Acorn Nuts: The Grain That Grows on Trees

Don't leave them to the squirrels. Acorn nuts were a dietary staple for indigenous peoples and can be part of your diet too, if you but take the time to gather them.

| September/October 1984

  • acorn nuts - oak tree
    Ornamental oaks in a city park will provide as well as will trees.
  • acorn nuts - basket of acorns
    A bountiful harvest of acorn kernels.
  • acorn nuts - fall colors under and oak tree
    Since you can find oaks in almost every part of the United States, it's easy to locate a suitable hunting ground for acorn nuts.
    Photo by MOTHER EARTH NEWS Staff

  • acorn nuts - oak tree
  • acorn nuts - basket of acorns
  • acorn nuts - fall colors under and oak tree

Before white settlers ventured onto this continent, acorns were one of the staple foods of many of its indigenous peoples. The oak crop provided a reliable and nutritious source of food for these Native Americans, and many families would harvest and eat as much as half a ton of acorns in a year's time. Acorn nuts were also boiled or crushed to produce an oil, which was prized for cooking and as a salve for burns and wounds. In addition, acorns were the main diet of the deer, bear, and the many other animals and birds that were consumed by the Indians.

However, the use of acorns as a human food began declining in the early 1600's as oak forests were cleared for annual crop production — in particular, for corn. Nowadays, almost four billion bushels of corn are harvested in this country every year, while only a handful of Native Americans and wild-food enthusiasts take advantage of the free-for-the-gathering acorn bounty. It seems a shame that the food which once served as the staff of life to human cultures is now widely disregarded.

Acorns have even lost their place as a forage crop for livestock in this country ...although they're still widely used for this purpose in other lands (particularly in southern Europe, where oaks supply fodder for hogs). Whereas our frontier forebears fed themselves on acorn-fattened pork, the U.S. now relies on corn as the basis for meat production.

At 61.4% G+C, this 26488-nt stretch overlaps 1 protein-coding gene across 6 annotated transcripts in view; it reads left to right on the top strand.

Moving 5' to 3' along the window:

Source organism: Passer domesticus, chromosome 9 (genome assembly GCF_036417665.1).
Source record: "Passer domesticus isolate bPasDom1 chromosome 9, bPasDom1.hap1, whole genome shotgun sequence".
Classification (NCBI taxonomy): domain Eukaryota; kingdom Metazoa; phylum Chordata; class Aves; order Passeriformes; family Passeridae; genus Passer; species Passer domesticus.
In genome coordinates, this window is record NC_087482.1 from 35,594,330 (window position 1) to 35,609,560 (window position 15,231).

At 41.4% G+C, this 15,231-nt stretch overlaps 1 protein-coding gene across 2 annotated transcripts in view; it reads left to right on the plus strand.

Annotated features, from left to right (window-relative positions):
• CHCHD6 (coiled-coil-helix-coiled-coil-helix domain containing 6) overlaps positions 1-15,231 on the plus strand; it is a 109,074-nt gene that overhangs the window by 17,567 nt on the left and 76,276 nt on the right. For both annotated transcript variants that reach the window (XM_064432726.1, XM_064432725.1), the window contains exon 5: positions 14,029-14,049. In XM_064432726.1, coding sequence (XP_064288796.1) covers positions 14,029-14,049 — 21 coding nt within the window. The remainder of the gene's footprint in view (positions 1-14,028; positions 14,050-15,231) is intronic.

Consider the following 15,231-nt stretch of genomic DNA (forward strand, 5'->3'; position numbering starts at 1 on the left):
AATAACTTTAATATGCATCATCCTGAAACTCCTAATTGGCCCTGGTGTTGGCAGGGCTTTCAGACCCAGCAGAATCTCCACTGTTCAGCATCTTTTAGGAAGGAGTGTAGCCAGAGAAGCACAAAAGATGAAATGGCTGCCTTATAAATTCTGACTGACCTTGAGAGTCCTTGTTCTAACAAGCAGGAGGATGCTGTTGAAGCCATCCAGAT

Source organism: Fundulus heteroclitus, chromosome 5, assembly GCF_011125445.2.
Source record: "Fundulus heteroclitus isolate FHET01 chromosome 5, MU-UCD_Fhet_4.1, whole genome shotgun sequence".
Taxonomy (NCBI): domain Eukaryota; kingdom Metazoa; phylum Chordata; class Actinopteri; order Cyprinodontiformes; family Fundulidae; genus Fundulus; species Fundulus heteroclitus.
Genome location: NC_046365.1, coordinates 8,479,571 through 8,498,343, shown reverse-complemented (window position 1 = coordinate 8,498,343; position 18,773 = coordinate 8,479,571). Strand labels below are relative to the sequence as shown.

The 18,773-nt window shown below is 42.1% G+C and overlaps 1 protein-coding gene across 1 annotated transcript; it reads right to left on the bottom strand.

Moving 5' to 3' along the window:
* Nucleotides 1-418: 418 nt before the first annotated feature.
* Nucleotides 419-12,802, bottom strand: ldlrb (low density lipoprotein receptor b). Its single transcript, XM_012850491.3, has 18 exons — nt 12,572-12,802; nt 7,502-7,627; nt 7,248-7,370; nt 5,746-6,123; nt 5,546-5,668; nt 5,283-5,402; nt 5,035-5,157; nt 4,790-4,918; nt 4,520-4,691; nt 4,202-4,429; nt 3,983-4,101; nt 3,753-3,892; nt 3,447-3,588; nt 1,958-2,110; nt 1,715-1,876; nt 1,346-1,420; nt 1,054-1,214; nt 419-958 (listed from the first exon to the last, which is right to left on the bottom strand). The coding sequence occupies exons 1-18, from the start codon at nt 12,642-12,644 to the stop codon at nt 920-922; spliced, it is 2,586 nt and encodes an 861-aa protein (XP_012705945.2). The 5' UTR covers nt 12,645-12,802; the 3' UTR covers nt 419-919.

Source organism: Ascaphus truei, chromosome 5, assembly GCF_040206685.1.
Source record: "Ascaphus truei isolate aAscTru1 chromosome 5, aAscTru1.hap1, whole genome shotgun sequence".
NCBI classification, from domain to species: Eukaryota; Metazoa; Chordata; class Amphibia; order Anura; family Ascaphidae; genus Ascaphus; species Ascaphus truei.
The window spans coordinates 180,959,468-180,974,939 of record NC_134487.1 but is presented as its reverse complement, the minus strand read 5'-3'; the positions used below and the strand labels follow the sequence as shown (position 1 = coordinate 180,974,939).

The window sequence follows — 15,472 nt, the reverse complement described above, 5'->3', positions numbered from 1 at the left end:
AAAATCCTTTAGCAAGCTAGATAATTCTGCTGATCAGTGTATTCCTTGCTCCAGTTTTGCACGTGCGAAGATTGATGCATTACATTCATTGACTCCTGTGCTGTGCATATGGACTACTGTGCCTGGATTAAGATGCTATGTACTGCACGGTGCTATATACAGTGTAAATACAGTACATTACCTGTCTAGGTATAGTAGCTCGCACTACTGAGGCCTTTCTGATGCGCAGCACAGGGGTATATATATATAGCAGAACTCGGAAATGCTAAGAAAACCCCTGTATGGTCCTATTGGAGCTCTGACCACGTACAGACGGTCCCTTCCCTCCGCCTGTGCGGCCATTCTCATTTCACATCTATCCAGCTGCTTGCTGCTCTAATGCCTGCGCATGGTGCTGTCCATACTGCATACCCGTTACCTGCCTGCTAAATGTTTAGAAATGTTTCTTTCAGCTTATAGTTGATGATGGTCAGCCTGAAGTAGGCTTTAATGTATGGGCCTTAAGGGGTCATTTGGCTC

The Trade-Off

Unfortunately, when the costs and benefits of growing corn and acorns are compared, it becomes apparent that the changeover has not been much of a bargain. As a perennial tree crop, acorns can be grown year after year without cultivation, fertilization, irrigation, or — in most cases — spraying for pests. The oak also has the ability to yield well on marginal land, including steep, erosion-prone hillsides. Acorn production has other benefits, as well. The trees contribute to soil deposition, provide increased rainfall retention for replenishing the groundwater supply, act as windbreaks, supply summer shade, furnish harvests of hardwood lumber and firewood, and in the case of one oak (Quercus suber), cork. What's more, the tannin present in many acorn varieties is a sought-after commercial product.

Corn, in contrast, is an annual that usually requires much cultivation (which contributes to soil erosion), heavy applications of fertilizers and pest-control sprays (resulting in adverse environmental effects), and, often, irrigation (thus helping to deplete our ground-water stores).

Furthermore, as shown in our Nutritional Comparison Table, acorns are quite similar to corn. You'll note that the nuts are exceptionally high in fat and carbohydrates, and the kernels are reported to be easy to digest once the tannin is removed.

9/23/2017 3:56:59 PM

I collected a few acorns while in Salem Oregon and would like to find out if the tree would survive in Minnesota should I get any of them to sprout.

9/23/2017 3:56:42 PM

I collected a few acorns while in Salem Oregon and would like to find out if the tree would survive in Minnesota should I get any of them to sprout.

9/23/2017 3:56:40 PM

I collected a few acorns while in Salem Oregon and would like to find out if the tree would survive in Minnesota should I get any of them to sprout.



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